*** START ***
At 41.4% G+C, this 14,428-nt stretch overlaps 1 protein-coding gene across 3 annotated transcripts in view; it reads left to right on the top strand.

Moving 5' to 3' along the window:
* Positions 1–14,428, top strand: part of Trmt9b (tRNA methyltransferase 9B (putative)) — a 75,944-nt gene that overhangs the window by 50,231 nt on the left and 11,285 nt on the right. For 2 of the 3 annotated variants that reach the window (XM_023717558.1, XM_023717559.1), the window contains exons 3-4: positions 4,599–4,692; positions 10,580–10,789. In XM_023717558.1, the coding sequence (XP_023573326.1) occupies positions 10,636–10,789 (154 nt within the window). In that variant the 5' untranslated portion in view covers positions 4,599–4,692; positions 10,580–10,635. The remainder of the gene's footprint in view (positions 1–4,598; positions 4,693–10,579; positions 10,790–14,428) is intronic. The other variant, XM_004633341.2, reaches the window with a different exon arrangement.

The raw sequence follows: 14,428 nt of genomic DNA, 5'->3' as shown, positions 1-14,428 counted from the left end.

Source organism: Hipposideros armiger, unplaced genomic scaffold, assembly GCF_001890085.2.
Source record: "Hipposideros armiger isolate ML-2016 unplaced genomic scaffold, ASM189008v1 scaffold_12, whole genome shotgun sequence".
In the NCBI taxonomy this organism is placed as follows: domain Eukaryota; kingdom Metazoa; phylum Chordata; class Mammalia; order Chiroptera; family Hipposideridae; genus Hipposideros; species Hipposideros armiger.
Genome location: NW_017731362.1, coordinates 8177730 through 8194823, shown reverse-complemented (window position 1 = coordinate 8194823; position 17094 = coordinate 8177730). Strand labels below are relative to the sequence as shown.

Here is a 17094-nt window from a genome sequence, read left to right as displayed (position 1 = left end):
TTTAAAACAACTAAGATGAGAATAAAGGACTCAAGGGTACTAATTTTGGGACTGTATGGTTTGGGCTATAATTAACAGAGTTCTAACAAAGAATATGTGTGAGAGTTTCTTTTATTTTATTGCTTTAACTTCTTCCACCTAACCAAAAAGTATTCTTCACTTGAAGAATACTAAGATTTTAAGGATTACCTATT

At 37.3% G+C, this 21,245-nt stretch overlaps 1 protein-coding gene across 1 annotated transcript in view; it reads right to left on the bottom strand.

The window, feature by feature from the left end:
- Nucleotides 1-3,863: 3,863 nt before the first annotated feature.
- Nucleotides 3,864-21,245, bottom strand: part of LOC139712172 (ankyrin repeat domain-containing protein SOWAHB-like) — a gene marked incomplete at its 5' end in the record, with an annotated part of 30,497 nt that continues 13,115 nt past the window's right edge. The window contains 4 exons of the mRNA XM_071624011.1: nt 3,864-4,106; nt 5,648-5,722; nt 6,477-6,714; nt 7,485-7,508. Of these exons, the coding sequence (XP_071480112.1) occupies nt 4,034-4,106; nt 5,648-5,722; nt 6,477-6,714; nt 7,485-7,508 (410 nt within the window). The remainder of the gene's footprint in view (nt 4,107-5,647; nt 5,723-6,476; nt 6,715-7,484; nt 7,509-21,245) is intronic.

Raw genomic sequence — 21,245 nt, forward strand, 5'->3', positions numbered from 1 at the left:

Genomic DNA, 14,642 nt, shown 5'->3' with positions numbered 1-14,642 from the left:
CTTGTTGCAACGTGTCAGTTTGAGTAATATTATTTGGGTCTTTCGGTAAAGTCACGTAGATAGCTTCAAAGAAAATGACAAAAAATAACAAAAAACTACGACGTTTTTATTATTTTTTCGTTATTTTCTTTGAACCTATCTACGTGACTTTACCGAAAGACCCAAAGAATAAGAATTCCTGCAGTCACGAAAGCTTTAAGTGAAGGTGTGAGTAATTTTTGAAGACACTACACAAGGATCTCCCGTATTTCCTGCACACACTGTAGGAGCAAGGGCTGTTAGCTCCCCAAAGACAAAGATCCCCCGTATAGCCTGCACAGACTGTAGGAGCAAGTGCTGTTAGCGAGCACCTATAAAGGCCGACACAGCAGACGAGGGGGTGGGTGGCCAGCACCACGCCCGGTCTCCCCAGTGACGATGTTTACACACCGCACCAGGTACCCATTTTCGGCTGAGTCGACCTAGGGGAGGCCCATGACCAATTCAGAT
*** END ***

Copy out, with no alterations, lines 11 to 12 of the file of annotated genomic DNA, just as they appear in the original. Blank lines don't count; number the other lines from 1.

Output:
At 37.3% G+C, this 21,245-nt stretch overlaps 1 protein-coding gene across 1 annotated transcript in view; it reads right to left on the bottom strand.

The window, feature by feature from the left end: